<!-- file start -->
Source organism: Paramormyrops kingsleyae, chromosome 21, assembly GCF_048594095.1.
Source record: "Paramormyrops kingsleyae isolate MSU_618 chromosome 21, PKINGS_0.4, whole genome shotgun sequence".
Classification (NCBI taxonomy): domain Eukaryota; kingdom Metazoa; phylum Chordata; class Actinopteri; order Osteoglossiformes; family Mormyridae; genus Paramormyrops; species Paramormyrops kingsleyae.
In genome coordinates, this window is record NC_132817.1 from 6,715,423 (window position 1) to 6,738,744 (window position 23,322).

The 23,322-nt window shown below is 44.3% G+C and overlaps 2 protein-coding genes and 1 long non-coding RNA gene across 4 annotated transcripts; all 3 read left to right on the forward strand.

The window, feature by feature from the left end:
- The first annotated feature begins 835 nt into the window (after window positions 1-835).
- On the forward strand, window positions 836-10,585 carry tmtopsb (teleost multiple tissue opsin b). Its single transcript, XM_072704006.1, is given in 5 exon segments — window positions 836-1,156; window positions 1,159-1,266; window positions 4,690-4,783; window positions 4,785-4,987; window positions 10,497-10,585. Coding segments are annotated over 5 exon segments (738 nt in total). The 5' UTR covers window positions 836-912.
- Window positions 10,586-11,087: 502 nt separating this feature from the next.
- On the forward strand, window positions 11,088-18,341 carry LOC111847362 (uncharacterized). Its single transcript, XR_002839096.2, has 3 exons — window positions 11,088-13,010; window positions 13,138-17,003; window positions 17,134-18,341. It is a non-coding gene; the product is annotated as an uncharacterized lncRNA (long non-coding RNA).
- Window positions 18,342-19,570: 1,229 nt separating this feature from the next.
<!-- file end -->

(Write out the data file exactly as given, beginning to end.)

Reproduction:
Source organism: Paramormyrops kingsleyae, chromosome 21, assembly GCF_048594095.1.
Source record: "Paramormyrops kingsleyae isolate MSU_618 chromosome 21, PKINGS_0.4, whole genome shotgun sequence".
Classification (NCBI taxonomy): domain Eukaryota; kingdom Metazoa; phylum Chordata; class Actinopteri; order Osteoglossiformes; family Mormyridae; genus Paramormyrops; species Paramormyrops kingsleyae.
In genome coordinates, this window is record NC_132817.1 from 6,715,423 (window position 1) to 6,738,744 (window position 23,322).

The 23,322-nt window shown below is 44.3% G+C and overlaps 2 protein-coding genes and 1 long non-coding RNA gene across 4 annotated transcripts; all 3 read left to right on the forward strand.

The window, feature by feature from the left end:
- The first annotated feature begins 835 nt into the window (after window positions 1-835).
- On the forward strand, window positions 836-10,585 carry tmtopsb (teleost multiple tissue opsin b). Its single transcript, XM_072704006.1, is given in 5 exon segments — window positions 836-1,156; window positions 1,159-1,266; window positions 4,690-4,783; window positions 4,785-4,987; window positions 10,497-10,585. Coding segments are annotated over 5 exon segments (738 nt in total). The 5' UTR covers window positions 836-912.
- Window positions 10,586-11,087: 502 nt separating this feature from the next.
- On the forward strand, window positions 11,088-18,341 carry LOC111847362 (uncharacterized). Its single transcript, XR_002839096.2, has 3 exons — window positions 11,088-13,010; window positions 13,138-17,003; window positions 17,134-18,341. It is a non-coding gene; the product is annotated as an uncharacterized lncRNA (long non-coding RNA).
- Window positions 18,342-19,570: 1,229 nt separating this feature from the next.